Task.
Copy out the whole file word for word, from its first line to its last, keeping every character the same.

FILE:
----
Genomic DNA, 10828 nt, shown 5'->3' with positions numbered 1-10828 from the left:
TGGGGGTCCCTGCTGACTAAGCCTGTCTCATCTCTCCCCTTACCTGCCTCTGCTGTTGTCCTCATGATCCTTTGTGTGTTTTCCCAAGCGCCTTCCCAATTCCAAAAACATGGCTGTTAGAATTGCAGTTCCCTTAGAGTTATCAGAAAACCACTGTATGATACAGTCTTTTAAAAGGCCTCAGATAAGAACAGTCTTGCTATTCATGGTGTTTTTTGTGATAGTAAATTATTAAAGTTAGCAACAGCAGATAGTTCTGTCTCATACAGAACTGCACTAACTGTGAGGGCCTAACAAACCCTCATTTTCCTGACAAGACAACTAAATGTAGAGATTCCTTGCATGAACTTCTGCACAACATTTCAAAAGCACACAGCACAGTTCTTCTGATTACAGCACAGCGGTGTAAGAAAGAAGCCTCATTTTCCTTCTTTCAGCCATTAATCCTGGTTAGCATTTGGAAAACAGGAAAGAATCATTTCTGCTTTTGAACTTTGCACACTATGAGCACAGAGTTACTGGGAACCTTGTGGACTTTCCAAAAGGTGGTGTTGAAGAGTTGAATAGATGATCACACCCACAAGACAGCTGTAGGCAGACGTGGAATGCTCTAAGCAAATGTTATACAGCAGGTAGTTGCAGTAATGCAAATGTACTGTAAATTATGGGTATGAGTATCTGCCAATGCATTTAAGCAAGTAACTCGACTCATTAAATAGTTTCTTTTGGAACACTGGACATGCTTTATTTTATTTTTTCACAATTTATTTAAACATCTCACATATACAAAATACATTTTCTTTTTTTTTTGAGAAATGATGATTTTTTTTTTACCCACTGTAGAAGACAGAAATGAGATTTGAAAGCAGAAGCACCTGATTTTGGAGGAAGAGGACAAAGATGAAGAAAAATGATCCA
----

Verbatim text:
Genomic DNA, 10828 nt, shown 5'->3' with positions numbered 1-10828 from the left:
TGGGGGTCCCTGCTGACTAAGCCTGTCTCATCTCTCCCCTTACCTGCCTCTGCTGTTGTCCTCATGATCCTTTGTGTGTTTTCCCAAGCGCCTTCCCAATTCCAAAAACATGGCTGTTAGAATTGCAGTTCCCTTAGAGTTATCAGAAAACCACTGTATGATACAGTCTTTTAAAAGGCCTCAGATAAGAACAGTCTTGCTATTCATGGTGTTTTTTGTGATAGTAAATTATTAAAGTTAGCAACAGCAGATAGTTCTGTCTCATACAGAACTGCACTAACTGTGAGGGCCTAACAAACCCTCATTTTCCTGACAAGACAACTAAATGTAGAGATTCCTTGCATGAACTTCTGCACAACATTTCAAAAGCACACAGCACAGTTCTTCTGATTACAGCACAGCGGTGTAAGAAAGAAGCCTCATTTTCCTTCTTTCAGCCATTAATCCTGGTTAGCATTTGGAAAACAGGAAAGAATCATTTCTGCTTTTGAACTTTGCACACTATGAGCACAGAGTTACTGGGAACCTTGTGGACTTTCCAAAAGGTGGTGTTGAAGAGTTGAATAGATGATCACACCCACAAGACAGCTGTAGGCAGACGTGGAATGCTCTAAGCAAATGTTATACAGCAGGTAGTTGCAGTAATGCAAATGTACTGTAAATTATGGGTATGAGTATCTGCCAATGCATTTAAGCAAGTAACTCGACTCATTAAATAGTTTCTTTTGGAACACTGGACATGCTTTATTTTATTTTTTCACAATTTATTTAAACATCTCACATATACAAAATACATTTTCTTTTTTTTTTGAGAAATGATGATTTTTTTTTTACCCACTGTAGAAGACAGAAATGAGATTTGAAAGCAGAAGCACCTGATTTTGGAGGAAGAGGACAAAGATGAAGAAAAATGATCCA